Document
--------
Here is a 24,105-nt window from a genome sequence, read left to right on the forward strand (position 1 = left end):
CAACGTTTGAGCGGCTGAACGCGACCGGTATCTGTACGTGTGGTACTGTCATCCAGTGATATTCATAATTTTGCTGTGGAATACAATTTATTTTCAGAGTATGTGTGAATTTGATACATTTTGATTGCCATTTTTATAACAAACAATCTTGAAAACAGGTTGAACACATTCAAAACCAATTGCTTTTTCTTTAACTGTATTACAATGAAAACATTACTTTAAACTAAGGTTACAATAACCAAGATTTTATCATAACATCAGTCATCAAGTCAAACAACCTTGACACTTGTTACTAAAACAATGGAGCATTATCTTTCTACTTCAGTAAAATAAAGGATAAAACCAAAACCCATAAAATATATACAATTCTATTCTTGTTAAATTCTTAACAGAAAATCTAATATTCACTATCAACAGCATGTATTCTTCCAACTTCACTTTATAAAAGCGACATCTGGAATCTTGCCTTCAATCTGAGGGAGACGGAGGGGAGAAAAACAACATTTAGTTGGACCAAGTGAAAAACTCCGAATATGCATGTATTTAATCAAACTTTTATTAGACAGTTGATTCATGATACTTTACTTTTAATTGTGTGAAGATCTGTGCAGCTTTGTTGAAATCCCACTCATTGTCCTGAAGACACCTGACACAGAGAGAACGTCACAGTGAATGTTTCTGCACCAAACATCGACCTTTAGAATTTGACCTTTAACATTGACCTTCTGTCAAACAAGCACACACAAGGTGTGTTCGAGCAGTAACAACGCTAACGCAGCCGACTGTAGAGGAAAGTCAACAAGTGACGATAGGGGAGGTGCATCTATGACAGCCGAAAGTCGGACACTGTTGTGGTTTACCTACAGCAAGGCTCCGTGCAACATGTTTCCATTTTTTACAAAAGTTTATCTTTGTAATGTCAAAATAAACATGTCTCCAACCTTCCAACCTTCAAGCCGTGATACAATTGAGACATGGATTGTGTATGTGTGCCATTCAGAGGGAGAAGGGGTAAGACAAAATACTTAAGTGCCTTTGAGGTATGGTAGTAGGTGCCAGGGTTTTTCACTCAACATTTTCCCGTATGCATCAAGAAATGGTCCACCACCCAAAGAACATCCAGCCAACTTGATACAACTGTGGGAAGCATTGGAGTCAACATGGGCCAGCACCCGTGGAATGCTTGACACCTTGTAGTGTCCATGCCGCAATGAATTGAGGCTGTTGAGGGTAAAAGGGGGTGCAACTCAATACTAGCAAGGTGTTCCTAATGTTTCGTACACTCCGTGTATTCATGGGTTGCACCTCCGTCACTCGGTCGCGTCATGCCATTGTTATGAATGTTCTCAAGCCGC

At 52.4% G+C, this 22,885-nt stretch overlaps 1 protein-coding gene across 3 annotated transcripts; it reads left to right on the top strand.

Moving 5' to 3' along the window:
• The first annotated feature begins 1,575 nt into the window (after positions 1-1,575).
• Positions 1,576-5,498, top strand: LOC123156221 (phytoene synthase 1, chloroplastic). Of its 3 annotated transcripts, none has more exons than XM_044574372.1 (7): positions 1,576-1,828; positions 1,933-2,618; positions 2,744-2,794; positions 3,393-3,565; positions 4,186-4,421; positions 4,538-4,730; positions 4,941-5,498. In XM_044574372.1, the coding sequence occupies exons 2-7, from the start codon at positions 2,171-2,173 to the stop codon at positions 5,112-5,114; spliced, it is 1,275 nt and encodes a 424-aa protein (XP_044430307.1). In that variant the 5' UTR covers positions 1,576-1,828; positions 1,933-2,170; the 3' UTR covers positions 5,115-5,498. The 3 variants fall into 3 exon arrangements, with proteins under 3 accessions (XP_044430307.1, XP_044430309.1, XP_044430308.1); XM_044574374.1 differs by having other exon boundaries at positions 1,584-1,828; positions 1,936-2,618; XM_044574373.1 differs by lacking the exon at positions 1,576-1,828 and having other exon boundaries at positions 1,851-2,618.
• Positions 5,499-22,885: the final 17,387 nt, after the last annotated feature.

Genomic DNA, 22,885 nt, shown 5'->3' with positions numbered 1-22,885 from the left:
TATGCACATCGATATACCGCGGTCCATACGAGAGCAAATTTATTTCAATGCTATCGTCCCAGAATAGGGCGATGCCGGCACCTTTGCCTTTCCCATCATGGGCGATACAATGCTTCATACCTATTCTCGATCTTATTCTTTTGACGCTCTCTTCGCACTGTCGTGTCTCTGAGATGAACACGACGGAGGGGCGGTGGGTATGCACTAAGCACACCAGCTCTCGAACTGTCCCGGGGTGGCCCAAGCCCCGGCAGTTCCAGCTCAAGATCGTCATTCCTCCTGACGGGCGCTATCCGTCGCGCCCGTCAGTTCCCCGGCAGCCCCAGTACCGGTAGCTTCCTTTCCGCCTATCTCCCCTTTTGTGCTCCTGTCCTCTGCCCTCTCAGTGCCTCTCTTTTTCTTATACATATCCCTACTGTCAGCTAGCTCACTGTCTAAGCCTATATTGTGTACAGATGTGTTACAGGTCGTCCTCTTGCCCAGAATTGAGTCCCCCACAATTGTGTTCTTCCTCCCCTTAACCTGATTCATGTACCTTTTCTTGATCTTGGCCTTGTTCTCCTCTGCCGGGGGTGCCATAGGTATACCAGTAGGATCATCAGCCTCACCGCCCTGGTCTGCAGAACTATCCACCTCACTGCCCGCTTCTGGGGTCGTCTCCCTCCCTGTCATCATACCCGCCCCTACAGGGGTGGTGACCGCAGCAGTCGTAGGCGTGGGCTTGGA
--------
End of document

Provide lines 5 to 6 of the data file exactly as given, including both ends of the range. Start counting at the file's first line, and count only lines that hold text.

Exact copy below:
• The first annotated feature begins 1,575 nt into the window (after positions 1-1,575).
• Positions 1,576-5,498, top strand: LOC123156221 (phytoene synthase 1, chloroplastic). Of its 3 annotated transcripts, none has more exons than XM_044574372.1 (7): positions 1,576-1,828; positions 1,933-2,618; positions 2,744-2,794; positions 3,393-3,565; positions 4,186-4,421; positions 4,538-4,730; positions 4,941-5,498. In XM_044574372.1, the coding sequence occupies exons 2-7, from the start codon at positions 2,171-2,173 to the stop codon at positions 5,112-5,114; spliced, it is 1,275 nt and encodes a 424-aa protein (XP_044430307.1). In that variant the 5' UTR covers positions 1,576-1,828; positions 1,933-2,170; the 3' UTR covers positions 5,115-5,498. The 3 variants fall into 3 exon arrangements, with proteins under 3 accessions (XP_044430307.1, XP_044430309.1, XP_044430308.1); XM_044574374.1 differs by having other exon boundaries at positions 1,584-1,828; positions 1,936-2,618; XM_044574373.1 differs by lacking the exon at positions 1,576-1,828 and having other exon boundaries at positions 1,851-2,618.